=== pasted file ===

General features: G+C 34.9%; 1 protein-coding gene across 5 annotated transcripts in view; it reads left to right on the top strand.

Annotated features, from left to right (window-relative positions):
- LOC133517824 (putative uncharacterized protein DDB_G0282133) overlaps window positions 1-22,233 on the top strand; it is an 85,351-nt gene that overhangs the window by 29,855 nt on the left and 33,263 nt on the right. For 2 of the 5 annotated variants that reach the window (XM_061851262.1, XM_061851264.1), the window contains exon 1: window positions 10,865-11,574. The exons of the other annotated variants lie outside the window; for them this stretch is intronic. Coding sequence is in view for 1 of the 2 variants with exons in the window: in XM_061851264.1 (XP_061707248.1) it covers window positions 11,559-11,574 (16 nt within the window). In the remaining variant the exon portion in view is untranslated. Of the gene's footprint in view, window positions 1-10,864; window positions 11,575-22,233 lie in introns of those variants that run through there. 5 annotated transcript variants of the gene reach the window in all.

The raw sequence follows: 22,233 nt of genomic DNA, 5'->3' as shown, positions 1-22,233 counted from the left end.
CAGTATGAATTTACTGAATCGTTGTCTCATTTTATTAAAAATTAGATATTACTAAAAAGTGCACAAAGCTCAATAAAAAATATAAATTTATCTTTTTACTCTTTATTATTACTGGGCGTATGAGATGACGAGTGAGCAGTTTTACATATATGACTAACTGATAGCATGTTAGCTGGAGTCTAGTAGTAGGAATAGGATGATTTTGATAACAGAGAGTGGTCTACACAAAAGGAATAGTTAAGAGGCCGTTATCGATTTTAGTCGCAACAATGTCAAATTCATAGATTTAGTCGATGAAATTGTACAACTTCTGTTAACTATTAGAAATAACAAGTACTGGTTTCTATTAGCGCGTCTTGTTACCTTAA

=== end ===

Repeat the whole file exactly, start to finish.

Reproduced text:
General features: G+C 34.9%; 1 protein-coding gene across 5 annotated transcripts in view; it reads left to right on the top strand.

Annotated features, from left to right (window-relative positions):
- LOC133517824 (putative uncharacterized protein DDB_G0282133) overlaps window positions 1-22,233 on the top strand; it is an 85,351-nt gene that overhangs the window by 29,855 nt on the left and 33,263 nt on the right. For 2 of the 5 annotated variants that reach the window (XM_061851262.1, XM_061851264.1), the window contains exon 1: window positions 10,865-11,574. The exons of the other annotated variants lie outside the window; for them this stretch is intronic. Coding sequence is in view for 1 of the 2 variants with exons in the window: in XM_061851264.1 (XP_061707248.1) it covers window positions 11,559-11,574 (16 nt within the window). In the remaining variant the exon portion in view is untranslated. Of the gene's footprint in view, window positions 1-10,864; window positions 11,575-22,233 lie in introns of those variants that run through there. 5 annotated transcript variants of the gene reach the window in all.

The raw sequence follows: 22,233 nt of genomic DNA, 5'->3' as shown, positions 1-22,233 counted from the left end.
CAGTATGAATTTACTGAATCGTTGTCTCATTTTATTAAAAATTAGATATTACTAAAAAGTGCACAAAGCTCAATAAAAAATATAAATTTATCTTTTTACTCTTTATTATTACTGGGCGTATGAGATGACGAGTGAGCAGTTTTACATATATGACTAACTGATAGCATGTTAGCTGGAGTCTAGTAGTAGGAATAGGATGATTTTGATAACAGAGAGTGGTCTACACAAAAGGAATAGTTAAGAGGCCGTTATCGATTTTAGTCGCAACAATGTCAAATTCATAGATTTAGTCGATGAAATTGTACAACTTCTGTTAACTATTAGAAATAACAAGTACTGGTTTCTATTAGCGCGTCTTGTTACCTTAA